The budget document, however, promises to “increase the [Canadian Forces'] capacity to protect Canada's Arctic Sovereignty and Security.” But there is no mention of new icebreakers, or of a deep-water port on the Arctic Ocean, both of which figured prominently during the election campaign.
 

Kat Stevens

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Looks like the troops have been sold a cat in a bag.....again.
 

scoutfinch

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I wish I could say I were surprised... but sadly, I expected nothing less of the Conservatives.  They said what they had to say to get elected.  Now they are saying only what they think they have to say to stay in power and not offend the long term memory of the electorate in light of their precarious status as a minority. 

There was no consultation with the Liberals or the NDP.  They cut a deal with the Bloc (we'll address the *fiscal imbalance* and give Quebec more power if you support the budget) so they had a free for all in drafting the budget best for business. 

Can you imagine what they would have done if they had a majority government and didn't have to worry about facing the electorate in the next 18 months or so?
 

Allen

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It may not be as bad as it looks. Note that the budget documents say "budgetary basis" - i.e. accrual basis, not cash basis. The outlays for new equipment purchases would be over and above this. Cash is forwarded for new equipment purchases by Treasury Board when the project is given effective approval.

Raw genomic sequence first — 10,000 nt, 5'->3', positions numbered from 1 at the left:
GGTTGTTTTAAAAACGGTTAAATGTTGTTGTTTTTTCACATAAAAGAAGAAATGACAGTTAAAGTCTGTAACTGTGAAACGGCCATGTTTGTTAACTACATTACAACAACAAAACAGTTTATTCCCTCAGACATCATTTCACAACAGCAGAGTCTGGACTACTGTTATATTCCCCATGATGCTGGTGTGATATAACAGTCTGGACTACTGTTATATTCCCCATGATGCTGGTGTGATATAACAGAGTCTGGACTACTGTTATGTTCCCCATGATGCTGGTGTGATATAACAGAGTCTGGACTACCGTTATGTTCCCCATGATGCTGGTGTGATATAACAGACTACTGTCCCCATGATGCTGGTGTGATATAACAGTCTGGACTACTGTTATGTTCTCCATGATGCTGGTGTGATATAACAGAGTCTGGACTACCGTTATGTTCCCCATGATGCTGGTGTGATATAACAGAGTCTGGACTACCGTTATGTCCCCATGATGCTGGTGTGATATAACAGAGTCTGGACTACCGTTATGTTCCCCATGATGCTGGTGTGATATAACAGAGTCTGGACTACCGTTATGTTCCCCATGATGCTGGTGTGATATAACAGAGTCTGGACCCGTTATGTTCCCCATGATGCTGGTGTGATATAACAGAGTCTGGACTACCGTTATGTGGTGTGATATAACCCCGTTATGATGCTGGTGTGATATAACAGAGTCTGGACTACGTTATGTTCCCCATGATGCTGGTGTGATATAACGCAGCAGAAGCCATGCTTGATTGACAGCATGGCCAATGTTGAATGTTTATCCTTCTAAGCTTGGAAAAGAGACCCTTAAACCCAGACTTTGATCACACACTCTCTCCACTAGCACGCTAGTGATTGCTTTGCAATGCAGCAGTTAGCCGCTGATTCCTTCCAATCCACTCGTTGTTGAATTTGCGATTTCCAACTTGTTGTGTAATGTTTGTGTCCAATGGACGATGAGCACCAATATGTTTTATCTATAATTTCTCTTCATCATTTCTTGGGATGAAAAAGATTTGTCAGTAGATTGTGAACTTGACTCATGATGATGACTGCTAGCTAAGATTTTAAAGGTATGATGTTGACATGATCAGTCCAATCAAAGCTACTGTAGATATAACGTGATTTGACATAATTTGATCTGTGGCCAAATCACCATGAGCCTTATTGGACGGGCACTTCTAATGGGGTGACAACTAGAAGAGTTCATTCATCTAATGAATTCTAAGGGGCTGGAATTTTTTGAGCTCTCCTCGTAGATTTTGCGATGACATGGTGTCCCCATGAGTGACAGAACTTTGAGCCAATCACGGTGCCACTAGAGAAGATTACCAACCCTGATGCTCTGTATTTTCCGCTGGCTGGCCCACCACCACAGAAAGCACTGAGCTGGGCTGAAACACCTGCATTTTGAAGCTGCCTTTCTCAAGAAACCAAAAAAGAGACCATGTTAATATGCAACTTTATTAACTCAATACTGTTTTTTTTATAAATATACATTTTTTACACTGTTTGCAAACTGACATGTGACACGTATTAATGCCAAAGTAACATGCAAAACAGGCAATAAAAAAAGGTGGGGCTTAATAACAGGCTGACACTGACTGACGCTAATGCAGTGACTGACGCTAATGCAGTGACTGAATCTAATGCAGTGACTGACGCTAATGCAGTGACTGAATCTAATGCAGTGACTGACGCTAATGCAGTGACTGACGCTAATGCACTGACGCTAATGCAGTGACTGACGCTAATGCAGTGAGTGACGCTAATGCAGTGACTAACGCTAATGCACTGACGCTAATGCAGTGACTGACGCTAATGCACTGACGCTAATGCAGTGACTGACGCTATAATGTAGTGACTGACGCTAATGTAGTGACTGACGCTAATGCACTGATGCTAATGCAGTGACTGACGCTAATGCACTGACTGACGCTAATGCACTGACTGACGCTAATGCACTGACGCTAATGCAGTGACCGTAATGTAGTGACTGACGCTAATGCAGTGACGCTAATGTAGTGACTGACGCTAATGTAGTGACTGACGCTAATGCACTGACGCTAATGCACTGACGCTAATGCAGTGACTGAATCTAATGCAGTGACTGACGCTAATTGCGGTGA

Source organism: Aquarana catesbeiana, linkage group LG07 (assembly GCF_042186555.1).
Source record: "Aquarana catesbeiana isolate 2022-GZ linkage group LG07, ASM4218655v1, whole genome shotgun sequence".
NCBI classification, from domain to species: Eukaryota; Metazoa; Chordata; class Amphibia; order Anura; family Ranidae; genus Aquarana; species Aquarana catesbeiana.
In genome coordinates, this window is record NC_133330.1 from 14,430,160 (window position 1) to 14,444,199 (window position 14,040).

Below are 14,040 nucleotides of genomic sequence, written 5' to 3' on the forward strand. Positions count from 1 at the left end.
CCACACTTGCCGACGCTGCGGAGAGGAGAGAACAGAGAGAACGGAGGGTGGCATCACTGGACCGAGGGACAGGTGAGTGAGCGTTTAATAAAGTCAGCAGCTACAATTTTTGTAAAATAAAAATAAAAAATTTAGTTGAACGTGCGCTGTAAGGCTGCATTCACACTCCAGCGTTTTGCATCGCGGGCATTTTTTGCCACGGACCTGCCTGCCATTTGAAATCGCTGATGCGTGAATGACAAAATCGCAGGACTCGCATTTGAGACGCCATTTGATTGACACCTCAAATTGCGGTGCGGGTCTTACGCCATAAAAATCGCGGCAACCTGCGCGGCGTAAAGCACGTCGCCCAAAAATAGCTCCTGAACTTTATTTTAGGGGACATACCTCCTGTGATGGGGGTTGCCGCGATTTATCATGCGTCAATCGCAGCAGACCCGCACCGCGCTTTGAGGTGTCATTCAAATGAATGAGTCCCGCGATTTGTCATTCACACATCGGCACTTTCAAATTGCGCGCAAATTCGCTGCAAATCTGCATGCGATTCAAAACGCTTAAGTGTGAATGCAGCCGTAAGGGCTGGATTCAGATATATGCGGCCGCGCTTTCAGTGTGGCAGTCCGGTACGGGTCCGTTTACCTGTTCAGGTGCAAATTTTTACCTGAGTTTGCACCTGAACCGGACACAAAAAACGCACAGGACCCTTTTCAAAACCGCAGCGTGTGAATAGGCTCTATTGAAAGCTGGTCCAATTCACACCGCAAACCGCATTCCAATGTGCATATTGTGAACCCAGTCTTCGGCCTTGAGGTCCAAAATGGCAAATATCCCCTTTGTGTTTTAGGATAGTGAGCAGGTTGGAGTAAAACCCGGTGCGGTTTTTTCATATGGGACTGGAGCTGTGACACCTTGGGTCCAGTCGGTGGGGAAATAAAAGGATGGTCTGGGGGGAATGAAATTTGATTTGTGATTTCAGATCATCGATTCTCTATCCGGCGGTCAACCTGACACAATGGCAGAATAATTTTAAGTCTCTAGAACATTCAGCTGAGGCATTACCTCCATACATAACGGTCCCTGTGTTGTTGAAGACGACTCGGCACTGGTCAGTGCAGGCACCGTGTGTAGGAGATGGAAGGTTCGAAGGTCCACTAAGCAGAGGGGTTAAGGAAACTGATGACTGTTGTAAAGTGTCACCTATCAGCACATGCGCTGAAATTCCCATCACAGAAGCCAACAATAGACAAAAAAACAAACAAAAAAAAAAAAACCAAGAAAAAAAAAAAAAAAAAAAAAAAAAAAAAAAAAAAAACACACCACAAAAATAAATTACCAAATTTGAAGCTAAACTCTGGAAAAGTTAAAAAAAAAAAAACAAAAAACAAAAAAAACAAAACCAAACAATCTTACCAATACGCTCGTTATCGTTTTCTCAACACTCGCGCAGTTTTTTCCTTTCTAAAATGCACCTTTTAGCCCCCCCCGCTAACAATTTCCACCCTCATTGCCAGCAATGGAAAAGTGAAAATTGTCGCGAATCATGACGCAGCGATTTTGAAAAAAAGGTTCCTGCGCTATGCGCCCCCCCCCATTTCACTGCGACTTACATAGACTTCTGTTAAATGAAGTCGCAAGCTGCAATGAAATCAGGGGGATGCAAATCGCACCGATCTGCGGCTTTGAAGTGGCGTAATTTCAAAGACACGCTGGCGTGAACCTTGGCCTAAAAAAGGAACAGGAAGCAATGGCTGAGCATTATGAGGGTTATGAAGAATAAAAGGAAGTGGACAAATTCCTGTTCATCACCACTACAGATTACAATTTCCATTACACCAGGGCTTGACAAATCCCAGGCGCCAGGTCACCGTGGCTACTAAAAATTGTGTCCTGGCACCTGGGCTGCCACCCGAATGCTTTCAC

So the $400b in the first year would include your usual recurring annual expenses e.g. O&M, add'l personnel/recruiting costs, plus only a year's depreciation on any expected new capital equipment.
 

Infanteer

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scoutfinch said:
The budget book, however, devotes just one of 315 pages to defence.

Gotta love Cabinet Wars....
 

Allen

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And yes, the $5.3 billion is on top of the $12.8b, 5-yr increase in the previous (Lib) budget. The capital portion of this can be spent earlier than projected if, and only if, departments and Cabinet get their acts together and allow effective project approval to be accelerated.

In my view, the obstacle to new acquisition is not so much lack of funding as massive red tape.
 

RangerRay